Sunrise on Jacob's Chair

Utter Silence

One day you find yourself home alone with a chance to enjoy some solitude. No work, no chores, no obligations. The day is yours.

You bask in this rare moment of quiet as you nestle into your favorite seat with the perfect beverage to enjoy that good book you’ve been meaning to read.

Ahh, at last.


“Bark, bark, bark!!” The neighbor’s dog continues, seeking to warn its owner (who is deaf to its diligent reports) of the trespassing mail carrier, a lurking pedestrian, or that lowdown, no good squirrel.

You pause with a sigh to tune it out and settle back into your moment of silence.

Then, the distant wail of a siren screaming its way through traffic to or from some terrible scene pulls you out of your reverie again. After another pause to remember where you were on the page, you are able to resurrect your moment of peace.

The next incursion might be a car – one emitting nerve-thumping bass rhythms, or one honking its horn, or perhaps it’s a roaring pickup fueled by that noxious blend of testosterone and I-don’t-give-a-damn.

You pause again. If only there were somewhere you could go to escape all these intrusions.

Such a place exists.

We found it.

It’s near Fry Canyon in Southeast Utah, more than 60 miles in any direction from civilization. Not only is there no civilization, there isn’t even a campground. Just mile after mile of dusty solitude to drive deep into and claim as yours – for two nights or two weeks. For free.

Nothing here ruins that rarest of modern treasures, true silence. You’d have to fly to the moon to find less noise.

The red, dusty road from our secluded camping spot toward the sleepy highway.

Days in this dry, ruggedly beautiful canyon are impossibly quiet. Lacking today’s typical intruders of people, traffic, dogs, sirens, and other clamors is the primary reason. However, as you sit in the space, it also feels like the entire landscape is waiting. For what, you can’t say, but it seems to hold its breath as if paused.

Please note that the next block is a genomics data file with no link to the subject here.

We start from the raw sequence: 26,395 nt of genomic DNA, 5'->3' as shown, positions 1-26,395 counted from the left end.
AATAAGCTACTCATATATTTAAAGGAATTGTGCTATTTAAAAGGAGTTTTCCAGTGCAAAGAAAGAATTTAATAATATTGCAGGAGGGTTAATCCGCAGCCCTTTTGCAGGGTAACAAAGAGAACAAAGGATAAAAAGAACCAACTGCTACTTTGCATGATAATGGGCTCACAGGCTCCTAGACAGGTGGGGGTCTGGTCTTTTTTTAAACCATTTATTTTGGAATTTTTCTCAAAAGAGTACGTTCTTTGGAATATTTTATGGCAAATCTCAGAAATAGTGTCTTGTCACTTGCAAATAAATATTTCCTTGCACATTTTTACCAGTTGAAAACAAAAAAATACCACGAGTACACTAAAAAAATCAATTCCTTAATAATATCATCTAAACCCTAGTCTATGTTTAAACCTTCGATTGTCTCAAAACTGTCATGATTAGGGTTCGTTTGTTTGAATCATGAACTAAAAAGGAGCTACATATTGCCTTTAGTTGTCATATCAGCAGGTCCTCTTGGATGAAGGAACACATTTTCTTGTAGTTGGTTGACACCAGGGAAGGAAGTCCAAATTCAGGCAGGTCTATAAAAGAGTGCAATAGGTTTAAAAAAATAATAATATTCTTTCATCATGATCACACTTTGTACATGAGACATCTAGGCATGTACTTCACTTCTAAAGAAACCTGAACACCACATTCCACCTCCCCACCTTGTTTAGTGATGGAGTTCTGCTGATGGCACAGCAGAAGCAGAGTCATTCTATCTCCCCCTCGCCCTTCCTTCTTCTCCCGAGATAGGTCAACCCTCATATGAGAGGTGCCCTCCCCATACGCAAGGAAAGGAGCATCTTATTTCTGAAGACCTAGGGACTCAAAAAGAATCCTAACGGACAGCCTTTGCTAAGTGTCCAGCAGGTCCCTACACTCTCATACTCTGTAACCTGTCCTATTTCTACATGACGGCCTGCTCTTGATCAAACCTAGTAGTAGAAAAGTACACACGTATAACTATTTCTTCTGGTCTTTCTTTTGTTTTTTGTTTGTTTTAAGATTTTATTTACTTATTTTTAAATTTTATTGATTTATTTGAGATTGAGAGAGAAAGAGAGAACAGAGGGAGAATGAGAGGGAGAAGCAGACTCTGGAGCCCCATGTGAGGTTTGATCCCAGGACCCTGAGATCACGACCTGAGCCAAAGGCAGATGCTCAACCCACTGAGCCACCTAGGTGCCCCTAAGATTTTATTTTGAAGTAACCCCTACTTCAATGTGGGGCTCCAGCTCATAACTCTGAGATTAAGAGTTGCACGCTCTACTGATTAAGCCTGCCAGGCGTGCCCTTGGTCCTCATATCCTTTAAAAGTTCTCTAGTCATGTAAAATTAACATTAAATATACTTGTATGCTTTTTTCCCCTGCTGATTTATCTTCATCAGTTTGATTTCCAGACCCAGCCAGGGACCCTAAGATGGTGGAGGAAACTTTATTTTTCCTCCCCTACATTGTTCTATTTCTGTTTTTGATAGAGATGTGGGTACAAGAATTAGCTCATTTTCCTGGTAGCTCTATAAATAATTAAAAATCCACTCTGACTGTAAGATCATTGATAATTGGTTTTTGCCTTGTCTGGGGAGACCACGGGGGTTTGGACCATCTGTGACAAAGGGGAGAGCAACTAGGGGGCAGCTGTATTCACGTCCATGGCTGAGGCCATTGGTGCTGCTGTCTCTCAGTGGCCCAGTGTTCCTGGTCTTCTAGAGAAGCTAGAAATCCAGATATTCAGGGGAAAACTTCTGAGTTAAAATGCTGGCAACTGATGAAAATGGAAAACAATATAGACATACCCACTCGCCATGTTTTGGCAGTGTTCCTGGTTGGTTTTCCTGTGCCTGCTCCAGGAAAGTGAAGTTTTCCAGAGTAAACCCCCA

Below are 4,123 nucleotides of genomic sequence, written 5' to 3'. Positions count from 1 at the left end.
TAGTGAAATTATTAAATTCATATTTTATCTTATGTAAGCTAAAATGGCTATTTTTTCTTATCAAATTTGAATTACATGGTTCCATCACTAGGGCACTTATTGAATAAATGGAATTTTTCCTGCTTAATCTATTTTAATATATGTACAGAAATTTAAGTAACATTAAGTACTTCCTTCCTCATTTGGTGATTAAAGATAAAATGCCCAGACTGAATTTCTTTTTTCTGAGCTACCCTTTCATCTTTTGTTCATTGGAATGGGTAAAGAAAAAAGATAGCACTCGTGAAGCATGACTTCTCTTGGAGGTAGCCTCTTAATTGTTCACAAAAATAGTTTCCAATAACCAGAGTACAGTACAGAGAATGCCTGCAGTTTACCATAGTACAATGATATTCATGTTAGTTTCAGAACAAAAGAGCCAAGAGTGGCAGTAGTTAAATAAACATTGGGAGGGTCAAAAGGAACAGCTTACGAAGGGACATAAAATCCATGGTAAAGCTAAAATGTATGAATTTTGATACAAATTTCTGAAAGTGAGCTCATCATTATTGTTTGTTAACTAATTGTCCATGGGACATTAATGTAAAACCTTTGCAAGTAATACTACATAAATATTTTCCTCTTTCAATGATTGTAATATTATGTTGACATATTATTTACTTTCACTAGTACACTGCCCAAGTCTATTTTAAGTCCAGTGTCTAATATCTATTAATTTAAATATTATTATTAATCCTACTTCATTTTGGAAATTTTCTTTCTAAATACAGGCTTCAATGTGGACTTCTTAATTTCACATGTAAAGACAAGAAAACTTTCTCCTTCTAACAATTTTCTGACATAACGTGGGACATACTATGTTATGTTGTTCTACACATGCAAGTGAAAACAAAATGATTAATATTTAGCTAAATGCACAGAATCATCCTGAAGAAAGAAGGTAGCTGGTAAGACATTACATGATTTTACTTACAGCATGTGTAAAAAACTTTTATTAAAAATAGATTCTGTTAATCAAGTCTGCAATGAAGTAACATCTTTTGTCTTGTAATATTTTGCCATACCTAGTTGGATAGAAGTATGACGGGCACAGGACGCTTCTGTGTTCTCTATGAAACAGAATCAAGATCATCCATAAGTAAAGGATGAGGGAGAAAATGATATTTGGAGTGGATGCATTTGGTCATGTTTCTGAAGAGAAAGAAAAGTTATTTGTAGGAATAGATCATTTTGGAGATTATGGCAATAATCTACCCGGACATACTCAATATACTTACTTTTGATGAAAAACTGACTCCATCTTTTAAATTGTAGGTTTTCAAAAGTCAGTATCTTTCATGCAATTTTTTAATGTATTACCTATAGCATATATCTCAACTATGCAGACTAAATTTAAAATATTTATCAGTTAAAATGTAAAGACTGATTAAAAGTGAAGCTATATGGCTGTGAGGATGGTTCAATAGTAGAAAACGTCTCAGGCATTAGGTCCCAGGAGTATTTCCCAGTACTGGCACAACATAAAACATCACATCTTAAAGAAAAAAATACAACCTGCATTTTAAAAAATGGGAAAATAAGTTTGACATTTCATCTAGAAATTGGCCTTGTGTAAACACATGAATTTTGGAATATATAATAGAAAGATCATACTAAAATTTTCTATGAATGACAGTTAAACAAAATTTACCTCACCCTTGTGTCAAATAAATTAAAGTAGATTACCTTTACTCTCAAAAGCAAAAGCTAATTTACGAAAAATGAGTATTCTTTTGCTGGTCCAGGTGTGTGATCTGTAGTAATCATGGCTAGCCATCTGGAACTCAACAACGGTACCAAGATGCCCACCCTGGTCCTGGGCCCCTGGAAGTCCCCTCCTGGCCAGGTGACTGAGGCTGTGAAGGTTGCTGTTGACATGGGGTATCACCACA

Reluctant to disturb the peace, sound-makers here take polite turns issuing meek assertions of their presence. Just now, a raven’s call bounces along the ragged canyon walls. Later, a bee buzzes at the yellow rabbitbrush flowers beside you. That’s followed by a gust whispering its course through the junipers who wave it by.

Later still, off in the distance, the highway breathes an embarrassed apology as it ushers a lone car along its way. From above, the cloudless sky is careful to muffle the hum of a plane off somewhere in its faraway reaches.

The night’s demand for silence is more severe. Quelled by this strict nocturnal rule, starting and ending at twilight, no wind, bird, animal, or insect interrupts the utter stillness.  

The canyon’s silhouette, energized by the cool air, awakens with a yawn. It stretches, and the perimeter of the horizon expands beyond its ordinary daytime bounds, pulling the stars down into the dark, widening void overhead.

Standing in this timeless space, you strain to hear anything.

The effort produces a peculiar physical sensation. Instead of sound filling your ears, it is pulled from them.

You are simultaneously embraced and set free by the most complete quiet you’ve ever sensed.

You close your eyes.

With no visual or audial anchor, your mind drifts out into the night. Floating free, your thoughts take an unavoidable existential turn.

How do you connect to this place? What is it waiting for? Do you belong here?

Under the weight of these questions you shift slightly, feet crunching the brittle crust of red earth.

As if in answer to your question, that sound betrays you as the intruder of solitude here.

Our small intrusion at the edge of this rugged canyon near Jacob’s Chair, the center rock formation illuminated by the setting sun.

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